Cooking up kitchen culture

DANIEL ANDERSON | Evergreen columnist

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The French phrase “Mise en place” means “everything in its place.” It is a mentality and notion of prepping and organizing food, kitchenware and everything else so the workday can be efficient and smooth. This is a foundation for anyone working in the hospitality industry, and the first thing Jamie Callison, the School of Hospitality Business Management executive chef, teaches his students in the Fundamentals of Cooking (HBM 258) class.

Chef Callison has played an integral part in shaping WSU’s culinary scene. After working as executive chef and dining director for Lakeside School in Seattle, he was asked to come work for WSU.

He started in dining services and helped open Northside as well as design Southside. A year later, he would become a culinary educator and executive chef for the School of Hospitality Business Management.

Even though his title includes the word “executive,” he doesn’t really see it that way and prefers to shine the light on his students.

“I don’t run the operations,” Callison said. “I oversee them and the students run it. It is the best job I’ve ever had.”

The class is an introduction to cooking. For hospitality students, it is an opportunity to gain an understanding of proper knife skills, kitchen flow, terminology and working in a commercial kitchen.

“I focus on the terminology,” Callison said. “Even if they don’t know what a hotel or sheet pan is, even if they aren’t going to be a chef, if they are working in the industry, they have to know those operational procedures and be ready to jump in and help with anything.”

Many of his students work in dining hall services, an area he very much admires.

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“The dining services are trying to feed masses all with different backgrounds and preferences, and they have budget constraints, but as much as possible they use organics, cook things from scratch or are taking classes for better approaches to food,” Callison said. “I can do better. We can all strive to do better and dining services is always trying to improve. I have a lot of respect for them.”

I’ll admit, now that I live in an apartment and don’t have RDA, sometimes I miss dining hall services. Not everything they ever made was my favorite or as accurate as it could be, but I applaud the effort that they are trying and being considerate of the diversity of people and food perspectives we have.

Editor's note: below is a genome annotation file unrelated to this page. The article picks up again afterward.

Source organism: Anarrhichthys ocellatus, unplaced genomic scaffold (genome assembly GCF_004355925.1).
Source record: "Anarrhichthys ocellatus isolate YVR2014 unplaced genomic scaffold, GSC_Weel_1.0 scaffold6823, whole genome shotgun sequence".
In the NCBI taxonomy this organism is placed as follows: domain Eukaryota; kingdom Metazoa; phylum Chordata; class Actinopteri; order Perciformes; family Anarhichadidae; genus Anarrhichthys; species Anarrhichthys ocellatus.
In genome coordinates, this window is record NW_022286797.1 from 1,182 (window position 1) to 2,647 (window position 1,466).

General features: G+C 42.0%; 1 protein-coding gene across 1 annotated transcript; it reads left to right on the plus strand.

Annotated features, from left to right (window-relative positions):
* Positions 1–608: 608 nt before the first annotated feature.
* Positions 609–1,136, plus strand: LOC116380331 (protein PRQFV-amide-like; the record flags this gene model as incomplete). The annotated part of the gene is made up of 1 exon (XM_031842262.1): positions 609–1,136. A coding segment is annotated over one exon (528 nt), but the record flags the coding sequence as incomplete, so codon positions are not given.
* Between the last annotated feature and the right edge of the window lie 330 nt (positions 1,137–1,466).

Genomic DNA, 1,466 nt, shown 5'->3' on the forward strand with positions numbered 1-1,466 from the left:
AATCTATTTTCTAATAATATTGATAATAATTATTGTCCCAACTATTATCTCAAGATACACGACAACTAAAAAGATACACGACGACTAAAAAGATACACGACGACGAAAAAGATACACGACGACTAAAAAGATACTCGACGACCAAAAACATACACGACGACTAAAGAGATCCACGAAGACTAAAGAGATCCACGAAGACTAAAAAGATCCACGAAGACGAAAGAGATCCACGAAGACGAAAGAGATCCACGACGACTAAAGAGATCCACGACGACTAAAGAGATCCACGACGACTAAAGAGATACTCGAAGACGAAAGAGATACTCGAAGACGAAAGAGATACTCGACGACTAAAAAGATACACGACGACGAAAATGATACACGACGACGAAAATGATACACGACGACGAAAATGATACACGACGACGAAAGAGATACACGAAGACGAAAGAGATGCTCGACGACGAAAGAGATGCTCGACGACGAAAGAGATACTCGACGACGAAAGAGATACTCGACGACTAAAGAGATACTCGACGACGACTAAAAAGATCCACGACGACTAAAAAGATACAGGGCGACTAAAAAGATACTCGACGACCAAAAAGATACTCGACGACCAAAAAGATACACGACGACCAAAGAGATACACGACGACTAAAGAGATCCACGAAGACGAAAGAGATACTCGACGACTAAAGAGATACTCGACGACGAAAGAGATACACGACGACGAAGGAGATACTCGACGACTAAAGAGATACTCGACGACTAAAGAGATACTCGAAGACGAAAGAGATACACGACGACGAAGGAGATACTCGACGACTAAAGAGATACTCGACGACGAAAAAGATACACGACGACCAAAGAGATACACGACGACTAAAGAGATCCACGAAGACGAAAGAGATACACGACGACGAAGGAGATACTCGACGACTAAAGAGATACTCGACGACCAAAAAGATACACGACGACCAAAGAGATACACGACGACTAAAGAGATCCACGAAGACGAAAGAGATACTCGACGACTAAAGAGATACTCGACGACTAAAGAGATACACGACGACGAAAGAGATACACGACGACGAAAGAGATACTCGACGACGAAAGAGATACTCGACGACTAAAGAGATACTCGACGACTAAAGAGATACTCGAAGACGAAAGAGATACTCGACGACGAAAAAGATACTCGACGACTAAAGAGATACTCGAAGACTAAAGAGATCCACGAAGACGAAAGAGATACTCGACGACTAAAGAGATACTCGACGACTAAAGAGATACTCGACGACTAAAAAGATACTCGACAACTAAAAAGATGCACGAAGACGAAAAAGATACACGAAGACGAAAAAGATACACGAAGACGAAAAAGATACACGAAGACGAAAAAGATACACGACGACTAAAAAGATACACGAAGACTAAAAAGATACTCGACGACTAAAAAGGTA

It was always fun for me to help peers if they didn’t know what a certain dish was that the dining hall made. I loved explaining that the dining halls are taking inspiration from a particular country and encouraged them to try it.

Going out to eat or having access to dining hall services is wonderful, but I do encourage my peers to learn basic cooking. It is an essential skill in life in the same way one has to learn how to do laundry or pay taxes. You don’t have to be the next Gordon Ramsay, but knowing simple things like roasting, grilling and healthy eating matters. The class seems like a great chance at learning something so vital.

Chef Callison doesn’t just teach cooking, but an approach to food and life, too.

“I emphasize ‘mise en place,’ ” Callison said. “Many students say they wish they learned that earlier because that even helps them organize their homework and general lifestyle.”

The class covers other important topics like supporting local businesses, sustainability and healthy eating. These subjects that aren’t just practiced in the classroom, but heavily applied outside it.

He tries to buy local cattle, grains and produce whenever he can, but it typically costs him 60 percent or more compared to buying from the mainstream producers, he said.

With foods like WSU honey, WSU sausage, Ferdinand’s creamery and constant research with animal, agriculture and food science, Callison considers the Palouse a chef’s playground.

“We work with the agricultural, engineering, business, marketing, animal science and food science departments to bring it all together. It is about the students and WSU,” Callison said. “I’m proud of my position with the School of Hospitality, but my goal here is showcasing the entire university to our diners and people that visit.”

The immersive quality Callison envisions bringing to WSU is without borders. He leads a food and wine study abroad trip to Italy and, this year, France too.

“My philosophy is the cultural side of studying abroad,” Callison said. “You can learn about food and wine here, but when you are traveling, it is important for students to interact with the locals, eat their food or live in an apartment with their Italian neighbors.”

It is a privilege getting to travel. A trip to Peru had an eye-opening experience for me. I was at a local food market and purposely got lost because I wanted to explore. I encountered an old woman making chicken noodle soup. This was her livelihood. I was simply watching and not particularly hungry. She motioned for me to sit down and she cooked me a bowl of soup. I tried to pay her and she wouldn’t let me.

Whether it is starting with local ingredients or eating local food, the most important thing is the people. This is something that can be seen clearly here at WSU and something Callison highlights so well.

Every passionate food person at WSU and in the surrounding communities has a place here and has something to offer. Every person and resource is in its place. It’s “mise en place.” It is then just a matter of having the desire to learn about those people.

Then take those gifts of food and learn to cook with them. It can all start with Fundamentals of Cooking and Chef Callison.